Invest-FP Calculator: The Invest-FP Calculator is an Excel-based tool that uses readily available data to model the financial and programmatic impacts of different rural, public sector FP service delivery strategies. Unlike other tools, the Invest-FP Calculator focuses on community-based strategies for delivering FP services. It allows users to explore the financial and human resource requirements of different community health worker deployment options through modeling based on country-specific data. The tool is designed to help decisionmakers explore various strategies for expanding rural, public sector FP programs to achieve their country’s contraceptive prevalence goals. The tool is currently available for Kenya, Nigeria, Uganda, and Zambia.
Reality √: This tool helps users plan based on informed estimates of contraceptive need by examining the relationship between widely available demographic data (contraceptive prevalence and population) and numbers of family planning users, adopters, and commodities and caseload. It can be used for advocacy—helping users set realistic family planning goals by illustrating the resources required as well as the potential impact (e.g., averted unintended pregnancies, induced abortions, and maternal, infant, and child deaths) of realizing these goals. The tool requires minimal data inputs and can be used at the national and subnational levels of the health system. Reality √ is best used as a strategic planning and advocacy tool; donors, program managers, and planners can use the tool to set evidence-based family planning goals, estimate the potential impact of realizing these goals, (e.g. averted unintended pregnancies, induced abortions, and maternal, infant and child deaths) of realizing these goals and anticipate the inputs necessary to reach them.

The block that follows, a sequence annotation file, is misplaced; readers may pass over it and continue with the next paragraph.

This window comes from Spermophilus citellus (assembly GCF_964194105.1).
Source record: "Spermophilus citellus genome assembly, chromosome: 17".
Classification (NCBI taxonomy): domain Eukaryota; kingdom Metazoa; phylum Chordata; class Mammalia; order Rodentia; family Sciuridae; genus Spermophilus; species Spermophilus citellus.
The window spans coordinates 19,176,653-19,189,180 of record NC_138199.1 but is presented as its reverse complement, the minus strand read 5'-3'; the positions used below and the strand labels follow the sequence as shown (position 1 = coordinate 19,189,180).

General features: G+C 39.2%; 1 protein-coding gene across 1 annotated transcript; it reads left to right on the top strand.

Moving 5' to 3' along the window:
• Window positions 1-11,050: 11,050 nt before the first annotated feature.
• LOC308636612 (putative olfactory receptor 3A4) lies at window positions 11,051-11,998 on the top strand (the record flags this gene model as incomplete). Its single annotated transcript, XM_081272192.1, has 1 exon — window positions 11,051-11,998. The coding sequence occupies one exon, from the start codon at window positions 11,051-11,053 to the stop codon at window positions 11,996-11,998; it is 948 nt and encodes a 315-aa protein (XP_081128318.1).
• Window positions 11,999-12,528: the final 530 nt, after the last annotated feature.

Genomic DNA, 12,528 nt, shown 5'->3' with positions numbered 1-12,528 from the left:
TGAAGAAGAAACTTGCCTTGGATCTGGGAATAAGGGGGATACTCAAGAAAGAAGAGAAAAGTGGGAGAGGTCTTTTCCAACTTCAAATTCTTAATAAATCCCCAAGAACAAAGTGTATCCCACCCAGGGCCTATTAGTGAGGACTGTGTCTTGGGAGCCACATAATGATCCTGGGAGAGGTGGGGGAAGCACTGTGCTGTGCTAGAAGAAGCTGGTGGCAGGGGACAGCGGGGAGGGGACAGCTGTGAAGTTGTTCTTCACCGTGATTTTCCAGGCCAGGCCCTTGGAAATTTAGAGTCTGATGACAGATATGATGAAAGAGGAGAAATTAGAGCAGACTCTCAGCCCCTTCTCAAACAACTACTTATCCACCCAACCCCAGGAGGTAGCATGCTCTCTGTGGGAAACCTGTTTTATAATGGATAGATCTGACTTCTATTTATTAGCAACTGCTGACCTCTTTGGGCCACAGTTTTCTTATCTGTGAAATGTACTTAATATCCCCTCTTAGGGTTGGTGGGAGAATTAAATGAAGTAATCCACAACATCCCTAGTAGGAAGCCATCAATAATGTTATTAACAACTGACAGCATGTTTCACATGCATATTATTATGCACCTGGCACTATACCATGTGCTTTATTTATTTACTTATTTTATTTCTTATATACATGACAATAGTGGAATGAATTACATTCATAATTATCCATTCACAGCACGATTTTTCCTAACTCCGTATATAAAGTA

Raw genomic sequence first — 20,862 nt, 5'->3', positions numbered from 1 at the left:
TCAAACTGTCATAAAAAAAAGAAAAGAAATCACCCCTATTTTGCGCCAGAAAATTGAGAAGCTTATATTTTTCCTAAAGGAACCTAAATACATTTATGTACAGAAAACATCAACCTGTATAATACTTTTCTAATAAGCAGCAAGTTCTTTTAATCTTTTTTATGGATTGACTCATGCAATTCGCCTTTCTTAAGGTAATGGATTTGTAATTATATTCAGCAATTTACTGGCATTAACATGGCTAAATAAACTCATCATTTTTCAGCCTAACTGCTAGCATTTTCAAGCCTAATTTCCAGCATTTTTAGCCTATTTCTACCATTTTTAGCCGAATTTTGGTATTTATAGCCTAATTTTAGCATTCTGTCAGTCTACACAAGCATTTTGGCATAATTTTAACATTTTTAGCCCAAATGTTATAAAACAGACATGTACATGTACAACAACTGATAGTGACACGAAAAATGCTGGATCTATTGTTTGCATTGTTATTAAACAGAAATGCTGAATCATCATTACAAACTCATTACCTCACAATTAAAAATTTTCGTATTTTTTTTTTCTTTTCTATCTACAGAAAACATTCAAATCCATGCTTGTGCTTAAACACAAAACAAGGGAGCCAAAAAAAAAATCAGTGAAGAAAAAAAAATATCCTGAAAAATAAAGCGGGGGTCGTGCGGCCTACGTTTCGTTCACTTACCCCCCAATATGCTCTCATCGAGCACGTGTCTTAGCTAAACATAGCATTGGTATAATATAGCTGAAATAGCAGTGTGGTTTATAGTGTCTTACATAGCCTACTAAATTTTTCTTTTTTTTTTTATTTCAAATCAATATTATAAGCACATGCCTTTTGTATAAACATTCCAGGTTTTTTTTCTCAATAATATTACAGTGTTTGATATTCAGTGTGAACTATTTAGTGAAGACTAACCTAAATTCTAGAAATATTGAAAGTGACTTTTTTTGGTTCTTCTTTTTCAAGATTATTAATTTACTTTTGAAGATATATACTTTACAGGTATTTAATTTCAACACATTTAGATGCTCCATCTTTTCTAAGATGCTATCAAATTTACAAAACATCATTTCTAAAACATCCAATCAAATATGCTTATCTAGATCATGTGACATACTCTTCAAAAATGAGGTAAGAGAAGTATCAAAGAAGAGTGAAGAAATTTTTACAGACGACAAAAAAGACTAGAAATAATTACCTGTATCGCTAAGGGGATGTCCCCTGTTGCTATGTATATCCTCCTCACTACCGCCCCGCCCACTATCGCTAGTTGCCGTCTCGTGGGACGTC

Forecasting builds sequentially on demographic projections, translating the number of people who will be served by a family planning program into the quantity of commodities and other program supplies that will be required to meet the program’s goals.
PipeLine: PipeLine is a desktop software tool designed to help program managers plan optimal procurement and delivery schedules for health commodities and monitors their orders throughout the supply chain. Policymakers, product suppliers, and donors can generate reports, estimate future product needs, and use the software as a key tool in program planning.
CastCost: The Contraceptive Forecast and Cost Estimate (CastCost) Excel spreadsheet is used to estimate the quantity and cost of contraceptives needed in a country for five years. These estimates are based on data from the country’s Reproductive Health Survey or Demographic and Health Survey. CastCost can provide estimates of contraceptive needs for the country as a whole, for the public or private sector alone, or for individual service provider organizations. Although CastCost provides an estimate of the quantity of contraceptives needed and their cost, the decision of exactly what quantities of contraceptives to procure should be based primarily on logistics (usage) data. CastCost estimates can be helpful in validating the quantities suggested by a logistics-based forecast. CastCost can also be used to test different scenarios, such as projecting the cost if injectable contraceptives were to increase substantially in the next five years or the differences in cost of a particular contraceptive if it is procured from different sources or to see the financial implications of different method mixes.